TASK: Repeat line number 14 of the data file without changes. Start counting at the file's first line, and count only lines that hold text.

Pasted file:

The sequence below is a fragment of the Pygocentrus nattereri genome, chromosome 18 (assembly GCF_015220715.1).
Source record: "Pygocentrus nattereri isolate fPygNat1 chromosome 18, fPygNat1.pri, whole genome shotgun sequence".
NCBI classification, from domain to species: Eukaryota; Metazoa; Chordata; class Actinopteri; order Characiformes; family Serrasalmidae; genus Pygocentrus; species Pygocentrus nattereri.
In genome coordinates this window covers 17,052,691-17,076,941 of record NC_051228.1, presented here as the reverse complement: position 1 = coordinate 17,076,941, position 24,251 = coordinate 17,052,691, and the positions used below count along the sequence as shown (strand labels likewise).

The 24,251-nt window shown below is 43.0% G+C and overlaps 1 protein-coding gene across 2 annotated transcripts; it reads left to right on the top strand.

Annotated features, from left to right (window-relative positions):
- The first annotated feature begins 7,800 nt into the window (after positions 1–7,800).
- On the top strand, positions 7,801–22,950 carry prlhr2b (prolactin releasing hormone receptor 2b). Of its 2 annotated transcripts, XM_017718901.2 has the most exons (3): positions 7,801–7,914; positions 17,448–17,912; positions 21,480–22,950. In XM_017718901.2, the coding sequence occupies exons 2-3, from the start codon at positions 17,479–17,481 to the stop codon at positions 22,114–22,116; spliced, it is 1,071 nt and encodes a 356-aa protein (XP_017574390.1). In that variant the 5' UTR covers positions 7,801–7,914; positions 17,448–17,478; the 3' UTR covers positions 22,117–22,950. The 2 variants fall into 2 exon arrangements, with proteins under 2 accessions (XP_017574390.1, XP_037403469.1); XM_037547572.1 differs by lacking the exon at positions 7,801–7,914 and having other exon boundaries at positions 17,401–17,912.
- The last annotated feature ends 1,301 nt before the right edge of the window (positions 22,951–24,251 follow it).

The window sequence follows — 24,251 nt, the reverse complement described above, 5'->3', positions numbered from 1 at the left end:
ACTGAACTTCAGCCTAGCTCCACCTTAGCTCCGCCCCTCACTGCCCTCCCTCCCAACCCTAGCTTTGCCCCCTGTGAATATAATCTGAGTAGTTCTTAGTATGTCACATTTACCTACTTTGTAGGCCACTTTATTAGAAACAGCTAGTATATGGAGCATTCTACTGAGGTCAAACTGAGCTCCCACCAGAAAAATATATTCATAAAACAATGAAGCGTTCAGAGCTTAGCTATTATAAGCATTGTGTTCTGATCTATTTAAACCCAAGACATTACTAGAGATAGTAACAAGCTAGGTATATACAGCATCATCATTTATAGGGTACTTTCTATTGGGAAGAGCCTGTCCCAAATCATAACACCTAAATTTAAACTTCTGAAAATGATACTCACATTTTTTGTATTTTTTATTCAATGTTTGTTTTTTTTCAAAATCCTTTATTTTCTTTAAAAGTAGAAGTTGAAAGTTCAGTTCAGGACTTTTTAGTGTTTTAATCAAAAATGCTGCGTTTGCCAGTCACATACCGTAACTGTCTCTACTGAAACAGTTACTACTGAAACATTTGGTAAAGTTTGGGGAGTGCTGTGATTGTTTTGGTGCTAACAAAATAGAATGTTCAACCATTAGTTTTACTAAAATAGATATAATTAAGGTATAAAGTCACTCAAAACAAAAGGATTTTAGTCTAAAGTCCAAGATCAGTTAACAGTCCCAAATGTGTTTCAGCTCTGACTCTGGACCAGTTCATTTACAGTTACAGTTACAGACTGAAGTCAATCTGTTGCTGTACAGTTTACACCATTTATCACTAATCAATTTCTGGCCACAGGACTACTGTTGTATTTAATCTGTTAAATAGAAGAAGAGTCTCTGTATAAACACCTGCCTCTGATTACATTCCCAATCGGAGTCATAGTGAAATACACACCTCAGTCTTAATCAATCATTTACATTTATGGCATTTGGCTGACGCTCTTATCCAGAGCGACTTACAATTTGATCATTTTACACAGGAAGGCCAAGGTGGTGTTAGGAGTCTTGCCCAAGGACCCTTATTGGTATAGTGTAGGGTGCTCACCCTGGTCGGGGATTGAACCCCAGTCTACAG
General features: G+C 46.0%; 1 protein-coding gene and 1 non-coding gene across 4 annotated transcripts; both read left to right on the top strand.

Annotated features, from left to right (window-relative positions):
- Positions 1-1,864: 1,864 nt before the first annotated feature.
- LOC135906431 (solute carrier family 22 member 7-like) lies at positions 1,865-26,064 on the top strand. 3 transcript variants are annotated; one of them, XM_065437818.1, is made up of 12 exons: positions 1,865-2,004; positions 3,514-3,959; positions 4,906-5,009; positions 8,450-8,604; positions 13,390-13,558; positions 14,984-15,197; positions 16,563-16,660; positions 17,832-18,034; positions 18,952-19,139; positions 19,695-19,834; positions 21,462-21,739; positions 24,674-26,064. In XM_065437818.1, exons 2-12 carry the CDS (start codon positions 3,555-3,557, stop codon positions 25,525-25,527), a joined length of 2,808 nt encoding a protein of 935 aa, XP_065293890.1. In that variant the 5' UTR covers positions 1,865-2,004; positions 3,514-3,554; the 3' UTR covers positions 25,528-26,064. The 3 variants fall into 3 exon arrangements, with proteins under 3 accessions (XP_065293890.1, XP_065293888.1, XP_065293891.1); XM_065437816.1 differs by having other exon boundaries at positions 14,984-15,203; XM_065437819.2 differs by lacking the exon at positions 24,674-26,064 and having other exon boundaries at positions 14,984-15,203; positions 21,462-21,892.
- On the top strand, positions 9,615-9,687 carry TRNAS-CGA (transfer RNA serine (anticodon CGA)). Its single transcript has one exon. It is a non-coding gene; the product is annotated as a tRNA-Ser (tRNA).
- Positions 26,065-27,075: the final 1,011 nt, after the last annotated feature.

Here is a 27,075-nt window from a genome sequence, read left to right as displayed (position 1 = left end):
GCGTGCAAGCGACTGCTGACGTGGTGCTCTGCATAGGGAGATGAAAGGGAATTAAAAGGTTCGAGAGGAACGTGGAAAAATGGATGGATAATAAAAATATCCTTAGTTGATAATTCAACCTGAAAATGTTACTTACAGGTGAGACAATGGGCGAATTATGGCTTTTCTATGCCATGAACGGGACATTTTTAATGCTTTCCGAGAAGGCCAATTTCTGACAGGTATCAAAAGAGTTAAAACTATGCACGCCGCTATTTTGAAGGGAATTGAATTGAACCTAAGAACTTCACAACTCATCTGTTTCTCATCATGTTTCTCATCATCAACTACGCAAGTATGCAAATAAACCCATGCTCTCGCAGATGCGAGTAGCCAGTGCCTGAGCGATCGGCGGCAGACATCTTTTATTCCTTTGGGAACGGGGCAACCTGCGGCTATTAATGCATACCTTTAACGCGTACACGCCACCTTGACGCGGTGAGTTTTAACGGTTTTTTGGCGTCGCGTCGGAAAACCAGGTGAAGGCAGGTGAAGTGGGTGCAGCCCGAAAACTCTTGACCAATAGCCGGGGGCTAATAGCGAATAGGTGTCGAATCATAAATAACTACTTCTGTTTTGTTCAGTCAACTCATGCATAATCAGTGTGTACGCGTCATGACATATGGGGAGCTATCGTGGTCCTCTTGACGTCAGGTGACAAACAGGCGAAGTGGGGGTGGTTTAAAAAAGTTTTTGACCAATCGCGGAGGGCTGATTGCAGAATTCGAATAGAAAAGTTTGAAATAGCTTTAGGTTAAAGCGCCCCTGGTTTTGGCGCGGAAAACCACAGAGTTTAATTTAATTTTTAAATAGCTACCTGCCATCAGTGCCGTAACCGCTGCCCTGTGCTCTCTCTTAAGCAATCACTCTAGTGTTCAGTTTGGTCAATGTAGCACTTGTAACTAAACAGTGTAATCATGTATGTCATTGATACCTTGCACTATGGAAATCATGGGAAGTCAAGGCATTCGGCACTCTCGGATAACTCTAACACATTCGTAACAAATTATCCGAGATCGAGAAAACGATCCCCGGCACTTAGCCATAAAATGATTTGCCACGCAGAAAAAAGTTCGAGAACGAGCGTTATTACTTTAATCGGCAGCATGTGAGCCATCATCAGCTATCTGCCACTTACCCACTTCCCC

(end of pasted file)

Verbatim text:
- Positions 1-1,864: 1,864 nt before the first annotated feature.